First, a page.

Executive Sentenced in Illegal Trade of Protected Black Coral
Ashu Bhandari, the former president and CEO of GEM Manufacturing LLC, a U.S. Virgin Islands-based company, was sentenced Thursday in federal court in St. Thomas, U.S.V.I., for felony customs violations for his role in a scheme to illegally import protected black coral into the United States, the Department of Justice announced. Bhandari is the last defendant to be sentenced as the result of a far reaching investigation into the illegal trade in black coral. The scheme cost Bhandari’s company, GEM Manufacturing, millions of dollars in financial penalties and sent two of his trading partners to prison.
At today’s hearing, the court imposed a criminal fine of $918,950 and sentenced Bhandari to one month in jail, to be followed by one month of home confinement and one year of supervised release, during which Bhandari would be required to complete 300 hours of community service and be banned from any business venture involving coral or coral products. In addition to the fine, Bhandari will be required to pay $229,687 to the University of the Virgin Islands to be used for community service projects designed to research and protect black corals. The court recognized that Bhandari’s sentence was based, in part, on his cooperation with federal investigators in related illicit coral trafficking cases.
On Nov. 7, 2012, Ashu Bhandari pleaded guilty to one felony count of false classification of goods for his efforts to conceal his illegal importation of internationally protected black coral in 2009. GEM was in the business of manufacturing high-end jewelry and sculpture products that utilize black coral. During his term as CEO, Bhandari was responsible for ensuring the continued supply of raw black coral for the company. Black corals are considered important habitat for the deep sea marine environment and are protected by the Convention on International Trade in Endangered Species of Wild Fauna and Flora (CITES). Each of the species of black coral is listed in Appendix II of CITES and is subject to strict trade regulations.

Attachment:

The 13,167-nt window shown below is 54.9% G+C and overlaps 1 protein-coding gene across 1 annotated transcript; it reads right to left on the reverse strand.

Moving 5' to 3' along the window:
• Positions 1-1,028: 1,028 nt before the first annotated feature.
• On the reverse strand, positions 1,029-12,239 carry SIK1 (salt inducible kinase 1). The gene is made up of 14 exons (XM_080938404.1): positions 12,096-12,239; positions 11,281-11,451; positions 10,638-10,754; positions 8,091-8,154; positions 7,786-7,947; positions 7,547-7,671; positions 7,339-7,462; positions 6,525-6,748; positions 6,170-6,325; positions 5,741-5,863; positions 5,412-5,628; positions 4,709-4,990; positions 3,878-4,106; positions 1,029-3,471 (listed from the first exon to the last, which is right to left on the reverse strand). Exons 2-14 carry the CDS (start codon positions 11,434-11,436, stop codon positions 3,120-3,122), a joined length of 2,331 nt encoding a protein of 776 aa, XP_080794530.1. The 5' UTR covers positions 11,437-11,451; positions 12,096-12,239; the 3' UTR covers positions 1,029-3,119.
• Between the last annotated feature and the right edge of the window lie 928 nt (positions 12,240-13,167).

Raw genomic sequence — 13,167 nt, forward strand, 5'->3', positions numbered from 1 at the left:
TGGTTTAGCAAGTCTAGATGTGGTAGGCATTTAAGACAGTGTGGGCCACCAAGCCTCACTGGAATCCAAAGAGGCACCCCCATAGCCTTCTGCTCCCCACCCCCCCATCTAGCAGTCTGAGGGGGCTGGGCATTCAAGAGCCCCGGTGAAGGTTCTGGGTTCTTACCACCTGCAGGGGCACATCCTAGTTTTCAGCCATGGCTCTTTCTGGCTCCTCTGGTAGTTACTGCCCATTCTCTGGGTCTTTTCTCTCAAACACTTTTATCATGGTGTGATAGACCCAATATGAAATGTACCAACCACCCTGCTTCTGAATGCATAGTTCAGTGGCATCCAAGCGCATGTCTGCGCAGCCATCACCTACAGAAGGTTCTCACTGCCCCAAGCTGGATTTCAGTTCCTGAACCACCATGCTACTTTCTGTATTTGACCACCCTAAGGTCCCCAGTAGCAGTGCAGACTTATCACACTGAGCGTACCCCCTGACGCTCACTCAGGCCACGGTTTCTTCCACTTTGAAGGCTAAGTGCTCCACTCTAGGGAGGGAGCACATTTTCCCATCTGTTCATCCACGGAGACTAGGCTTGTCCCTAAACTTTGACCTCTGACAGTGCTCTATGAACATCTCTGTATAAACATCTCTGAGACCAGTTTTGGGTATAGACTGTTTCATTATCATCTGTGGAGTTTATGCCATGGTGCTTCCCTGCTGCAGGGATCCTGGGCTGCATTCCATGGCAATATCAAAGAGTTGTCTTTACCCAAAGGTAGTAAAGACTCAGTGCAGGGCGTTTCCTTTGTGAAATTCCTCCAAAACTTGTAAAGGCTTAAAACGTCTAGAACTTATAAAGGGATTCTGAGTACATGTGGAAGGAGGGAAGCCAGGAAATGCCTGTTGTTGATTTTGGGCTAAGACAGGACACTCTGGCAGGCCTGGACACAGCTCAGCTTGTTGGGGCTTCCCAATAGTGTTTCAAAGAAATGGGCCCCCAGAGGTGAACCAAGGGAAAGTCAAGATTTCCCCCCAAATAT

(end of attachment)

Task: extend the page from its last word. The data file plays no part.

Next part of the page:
Bhandari admitted that by 2008, he learned that GEM’s Taiwanese suppliers of black coral could not obtain legitimate CITES certificates. In spite of this knowledge, Bhandari made a “business decision to go forward” with the Taiwanese suppliers. The Taiwanese suppliers would label the coral shipments as “plastic” in order to fool customs authorities in Hong Kong and the United States. Bhandari admitted that by 2009 he knew that the shipments he arranged on behalf of GEM were coming into St. Thomas falsely labeled.
“Mr. Bhandari actively participated in an illegal scheme to traffic in protected black coral, a trade that has helped deplete a world resource that serves as essential habitat for marine biodiversity,” said Ignacia S. Moreno, Assistant Attorney General for the Environment and Natural Resources Division at the Department of Justice. “As this case clearly shows, the Department of Justice will continue to aggressively prosecute those who violate U.S. law by illegally trafficking in protected species.”
“The effective stewardship of our natural resources by vigorously enforcing environmental laws is a priority of the Department of Justice,” said Ronald W. Sharpe, U.S. Attorney for the District of the Virgin Islands. “This prosecution, like many cases involving the investigation and prosecution of those who set out to exploit our precious natural resources, was complex, time consuming and required the expertise of multiple law enforcement agencies. The dedication and cooperative efforts of the various law enforcement agencies involved in the successful prosecution of this matter are to be commended.”